Did you know?

  • Jack Kerouac and William S. Burroughs’s novel, And the Hippos Were Boiled in Their Tanks was based upon Lucien Carr’s killing of David Kammerer, who was obsessed with Carr.
  • Kerouac and Burroughs were also arrested as accessories to the murder as Carr went to them after the incident seeking help.
  • The novel was written in 1948 but was published in 2008.
  • Another account of the same incident was handed over by Ginsberg as his paper in the Colombia University, but was told to retract following the scandal of Carr’s arrest.
  • The 2013 film Kill your Darlings by John Krokidas reflects upon this event.

Life and Works of Allen Ginsberg:


Irwin Allen Ginsberg was born in Newark, New Jersey in 1926 and grew up in Paterson in a Jewish home. His father was the poet and school teacher Louis Ginsberg and his mother Naomi Ginsberg was an active member of the Communist party, who used to take Ginsberg to the party meetings when he was young. Ginsberg once described his parents as “old fashioned delicatessen philosophers” and that he “grew suspicious of both sides”, what with Naomi hallucinating about President Roosevelt wiring her room with sound-bugs and Louis reciting Emily Dickinson and cursing T. S. Elliot under his breath for the latter’s use of obscurantism in poetry.

While Ginsberg was studying in the Montclair State College, he received a scholarship from the Young Men’s Hebrew Association to study in Columbia University where he met Lucien Carr, a senior who introduced him to William S. Burroughs, Jack Kerouac and John Clellon Holmes. Lucien Carr also introduced Ginsberg to Neal Cassady and Kerouac used to refer to them as the dark and light side of the “New Vision” respectively. Kerouac even named the character based on Ginsberg as Carlo Marx, although he was never a card-bearer of the Communist party. In New York’s Pony Stable Bar, Ginsberg came into contact with Gregory Corso, and collaborated with him many times. Ginsberg introduced Corso to Burroughs and they would start travelling together.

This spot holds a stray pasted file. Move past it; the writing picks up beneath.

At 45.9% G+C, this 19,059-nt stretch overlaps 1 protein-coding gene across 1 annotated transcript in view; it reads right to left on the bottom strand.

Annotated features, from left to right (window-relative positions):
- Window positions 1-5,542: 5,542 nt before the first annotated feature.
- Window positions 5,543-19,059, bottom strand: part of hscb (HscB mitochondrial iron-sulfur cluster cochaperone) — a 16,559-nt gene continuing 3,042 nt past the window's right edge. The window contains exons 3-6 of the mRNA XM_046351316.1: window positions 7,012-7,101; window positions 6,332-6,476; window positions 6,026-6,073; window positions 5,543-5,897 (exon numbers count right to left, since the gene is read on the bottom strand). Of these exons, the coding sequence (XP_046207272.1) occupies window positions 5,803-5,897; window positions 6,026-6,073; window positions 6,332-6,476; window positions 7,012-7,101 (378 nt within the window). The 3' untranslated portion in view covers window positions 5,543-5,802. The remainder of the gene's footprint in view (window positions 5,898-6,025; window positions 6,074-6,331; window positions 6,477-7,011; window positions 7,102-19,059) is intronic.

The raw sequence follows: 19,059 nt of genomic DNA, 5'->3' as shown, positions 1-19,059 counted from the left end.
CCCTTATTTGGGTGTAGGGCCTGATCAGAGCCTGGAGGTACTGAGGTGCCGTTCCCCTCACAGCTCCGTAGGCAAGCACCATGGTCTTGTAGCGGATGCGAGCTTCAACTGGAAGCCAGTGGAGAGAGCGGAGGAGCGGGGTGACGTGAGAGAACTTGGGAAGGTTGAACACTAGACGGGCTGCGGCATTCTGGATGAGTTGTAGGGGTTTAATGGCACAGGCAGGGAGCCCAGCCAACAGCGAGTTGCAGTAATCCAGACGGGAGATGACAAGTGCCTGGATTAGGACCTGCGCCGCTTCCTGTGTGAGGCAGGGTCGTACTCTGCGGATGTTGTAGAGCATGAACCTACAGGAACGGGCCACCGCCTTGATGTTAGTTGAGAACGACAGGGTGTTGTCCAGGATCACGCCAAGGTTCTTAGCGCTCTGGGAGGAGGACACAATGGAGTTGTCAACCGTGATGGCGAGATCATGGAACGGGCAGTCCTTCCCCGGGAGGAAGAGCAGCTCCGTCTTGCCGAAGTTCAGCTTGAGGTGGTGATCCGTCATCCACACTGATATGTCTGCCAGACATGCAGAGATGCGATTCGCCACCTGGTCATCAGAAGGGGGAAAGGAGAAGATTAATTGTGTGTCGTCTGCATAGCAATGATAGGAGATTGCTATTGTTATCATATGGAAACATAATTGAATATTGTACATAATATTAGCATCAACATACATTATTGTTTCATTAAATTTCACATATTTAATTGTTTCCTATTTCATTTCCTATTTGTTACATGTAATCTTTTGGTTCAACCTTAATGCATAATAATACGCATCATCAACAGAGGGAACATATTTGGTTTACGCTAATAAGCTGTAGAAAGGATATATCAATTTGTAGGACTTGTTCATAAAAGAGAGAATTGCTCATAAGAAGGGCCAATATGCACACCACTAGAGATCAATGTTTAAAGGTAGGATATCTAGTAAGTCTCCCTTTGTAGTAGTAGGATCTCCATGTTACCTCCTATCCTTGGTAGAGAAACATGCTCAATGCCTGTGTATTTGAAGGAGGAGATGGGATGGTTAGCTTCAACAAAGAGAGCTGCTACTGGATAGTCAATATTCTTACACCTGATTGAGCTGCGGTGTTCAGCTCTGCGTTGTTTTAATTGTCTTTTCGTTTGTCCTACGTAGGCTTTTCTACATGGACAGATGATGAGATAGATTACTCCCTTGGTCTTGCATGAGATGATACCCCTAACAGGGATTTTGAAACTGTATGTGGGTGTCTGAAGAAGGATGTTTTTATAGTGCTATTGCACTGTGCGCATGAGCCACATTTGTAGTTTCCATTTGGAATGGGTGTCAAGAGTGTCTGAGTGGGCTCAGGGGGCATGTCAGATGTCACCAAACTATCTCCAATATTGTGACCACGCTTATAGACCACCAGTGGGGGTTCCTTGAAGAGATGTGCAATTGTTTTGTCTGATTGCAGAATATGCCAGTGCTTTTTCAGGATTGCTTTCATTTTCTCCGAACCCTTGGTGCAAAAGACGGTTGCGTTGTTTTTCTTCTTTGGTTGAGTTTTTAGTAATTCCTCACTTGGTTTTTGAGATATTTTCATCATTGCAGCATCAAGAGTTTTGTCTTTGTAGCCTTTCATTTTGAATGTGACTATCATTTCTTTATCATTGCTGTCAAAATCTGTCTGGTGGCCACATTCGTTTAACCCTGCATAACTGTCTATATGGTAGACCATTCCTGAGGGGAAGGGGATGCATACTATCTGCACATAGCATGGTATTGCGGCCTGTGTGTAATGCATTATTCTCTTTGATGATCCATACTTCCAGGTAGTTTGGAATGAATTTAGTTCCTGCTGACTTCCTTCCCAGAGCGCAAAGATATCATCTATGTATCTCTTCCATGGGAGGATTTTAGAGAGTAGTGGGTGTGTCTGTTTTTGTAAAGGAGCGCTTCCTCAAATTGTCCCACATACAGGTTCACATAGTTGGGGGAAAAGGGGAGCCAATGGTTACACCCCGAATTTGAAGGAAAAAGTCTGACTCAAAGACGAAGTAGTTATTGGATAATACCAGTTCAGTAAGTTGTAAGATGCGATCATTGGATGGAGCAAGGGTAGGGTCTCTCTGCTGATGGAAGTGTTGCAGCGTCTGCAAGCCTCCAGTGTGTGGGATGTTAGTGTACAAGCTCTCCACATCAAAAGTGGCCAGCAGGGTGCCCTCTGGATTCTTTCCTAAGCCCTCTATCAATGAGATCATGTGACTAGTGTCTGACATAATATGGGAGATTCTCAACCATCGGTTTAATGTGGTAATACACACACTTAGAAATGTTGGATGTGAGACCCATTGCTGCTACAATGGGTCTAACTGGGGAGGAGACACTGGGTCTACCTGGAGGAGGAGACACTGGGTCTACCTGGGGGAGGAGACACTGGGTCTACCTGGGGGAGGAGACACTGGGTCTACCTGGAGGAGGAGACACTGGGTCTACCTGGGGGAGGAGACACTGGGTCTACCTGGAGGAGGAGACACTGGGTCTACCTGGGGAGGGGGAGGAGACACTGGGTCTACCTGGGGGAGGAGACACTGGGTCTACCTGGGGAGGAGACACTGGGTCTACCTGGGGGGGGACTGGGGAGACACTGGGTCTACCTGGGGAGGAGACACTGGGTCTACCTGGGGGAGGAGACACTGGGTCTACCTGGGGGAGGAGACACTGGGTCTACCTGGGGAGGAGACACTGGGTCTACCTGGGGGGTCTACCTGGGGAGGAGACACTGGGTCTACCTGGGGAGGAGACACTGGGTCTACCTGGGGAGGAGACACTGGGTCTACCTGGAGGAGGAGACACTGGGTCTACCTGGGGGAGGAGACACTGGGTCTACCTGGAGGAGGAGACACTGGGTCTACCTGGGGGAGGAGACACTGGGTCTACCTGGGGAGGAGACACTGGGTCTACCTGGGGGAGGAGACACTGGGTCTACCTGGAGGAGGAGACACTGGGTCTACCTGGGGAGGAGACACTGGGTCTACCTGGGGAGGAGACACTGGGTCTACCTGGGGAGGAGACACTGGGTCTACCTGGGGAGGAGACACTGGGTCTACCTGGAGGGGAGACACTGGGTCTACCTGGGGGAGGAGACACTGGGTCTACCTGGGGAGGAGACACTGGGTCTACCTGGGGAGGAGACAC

Following this period, Ginsberg moved to San Francisco, where working as a market researcher, his first anthology Howl and Other Poems was published in 1956, which he first dedicated to Lucien Carr, but following his request to remove his name from all further publications, he dedicated it to Carl Solomon, whom he met in a mental reformatory institution and became life-long friends until Solomon’s death in 1993. Solomon also helped Burroughs publish his first novel, Junky. Ginsberg’s mentor William Carlos William introduced his to the San Francisco Renaissance authors Kenneth Rexroth, James Broughton, Madeline Gleeson, Robert Duncan, Gary Snyder and then founded the Beatitude poetry magazine. This was the time Ginsberg met Peter Orlovsky with whom he fell in love and they remained together until Ginsberg’s death in 1997. Orlovsky and Ginsberg left San Francisco in 1957 and travelled to Morocco for a short span of time before accepting Corso’s invitation to Paris where they stayed in a shabby lodging above the bar at 9 rue Gît-le-Coeur, which was later named the Beat Hotel. It was here that Ginsberg started writing Kaddish for Naomi Ginsberg, his deceased mother and Burroughs finished writing Naked Lunch- two seminal works of the Beat period.


In 1965, he moved to London and gave free readings of his works, which followed his participation in the International Poetry Convention, where he recited his works along with friend Gregory Corso. Ginsberg next worked closely in collaboration with the counter-culture movement and participated in the 1967, Human Be-In at San Francisco’s Golden Gate Park, he demonstrated the concerns of the Hippie movement along with fellow Hippies Michael Bowen, Lou Reed and Edie Sedgwick. Ginsberg also travelled to Varanasi and Calcutta with Gary Snyder and Peter Orlovsky, where he befriended Bengali poets- Sunil Gangopadhyay, Shakti Chattopadhyay and Malay Roy Chowdhury, and took interest in the Hungry Generation literary movement in Bengal, that influenced his September on Jessore Road.


Ginsberg collaborated with The Beatles’ member Sir Paul McCartney and recorded Ballad of the Skeletons, where the latter played the guitar.